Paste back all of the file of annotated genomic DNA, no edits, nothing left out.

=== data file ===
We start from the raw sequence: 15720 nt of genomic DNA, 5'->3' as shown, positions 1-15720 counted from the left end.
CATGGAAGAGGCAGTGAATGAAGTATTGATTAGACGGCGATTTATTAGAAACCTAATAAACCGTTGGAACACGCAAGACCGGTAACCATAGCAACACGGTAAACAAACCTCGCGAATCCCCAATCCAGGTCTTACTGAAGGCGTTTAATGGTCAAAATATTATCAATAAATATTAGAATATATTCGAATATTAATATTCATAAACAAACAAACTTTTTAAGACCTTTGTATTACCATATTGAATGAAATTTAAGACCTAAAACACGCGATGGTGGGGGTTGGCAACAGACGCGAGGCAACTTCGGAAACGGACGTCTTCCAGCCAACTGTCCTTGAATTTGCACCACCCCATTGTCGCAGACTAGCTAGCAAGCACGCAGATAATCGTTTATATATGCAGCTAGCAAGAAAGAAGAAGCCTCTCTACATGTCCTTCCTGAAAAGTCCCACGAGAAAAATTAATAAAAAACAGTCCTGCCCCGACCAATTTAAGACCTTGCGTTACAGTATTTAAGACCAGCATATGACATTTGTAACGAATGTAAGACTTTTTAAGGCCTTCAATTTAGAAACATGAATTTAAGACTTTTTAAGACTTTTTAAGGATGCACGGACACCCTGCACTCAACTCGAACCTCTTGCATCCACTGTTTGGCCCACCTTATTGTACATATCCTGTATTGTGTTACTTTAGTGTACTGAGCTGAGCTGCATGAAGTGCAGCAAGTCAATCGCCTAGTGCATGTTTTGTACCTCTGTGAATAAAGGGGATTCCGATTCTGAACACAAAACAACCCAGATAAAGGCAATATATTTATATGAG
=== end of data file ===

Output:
We start from the raw sequence: 15720 nt of genomic DNA, 5'->3' as shown, positions 1-15720 counted from the left end.
CATGGAAGAGGCAGTGAATGAAGTATTGATTAGACGGCGATTTATTAGAAACCTAATAAACCGTTGGAACACGCAAGACCGGTAACCATAGCAACACGGTAAACAAACCTCGCGAATCCCCAATCCAGGTCTTACTGAAGGCGTTTAATGGTCAAAATATTATCAATAAATATTAGAATATATTCGAATATTAATATTCATAAACAAACAAACTTTTTAAGACCTTTGTATTACCATATTGAATGAAATTTAAGACCTAAAACACGCGATGGTGGGGGTTGGCAACAGACGCGAGGCAACTTCGGAAACGGACGTCTTCCAGCCAACTGTCCTTGAATTTGCACCACCCCATTGTCGCAGACTAGCTAGCAAGCACGCAGATAATCGTTTATATATGCAGCTAGCAAGAAAGAAGAAGCCTCTCTACATGTCCTTCCTGAAAAGTCCCACGAGAAAAATTAATAAAAAACAGTCCTGCCCCGACCAATTTAAGACCTTGCGTTACAGTATTTAAGACCAGCATATGACATTTGTAACGAATGTAAGACTTTTTAAGGCCTTCAATTTAGAAACATGAATTTAAGACTTTTTAAGACTTTTTAAGGATGCACGGACACCCTGCACTCAACTCGAACCTCTTGCATCCACTGTTTGGCCCACCTTATTGTACATATCCTGTATTGTGTTACTTTAGTGTACTGAGCTGAGCTGCATGAAGTGCAGCAAGTCAATCGCCTAGTGCATGTTTTGTACCTCTGTGAATAAAGGGGATTCCGATTCTGAACACAAAACAACCCAGATAAAGGCAATATATTTATATGAG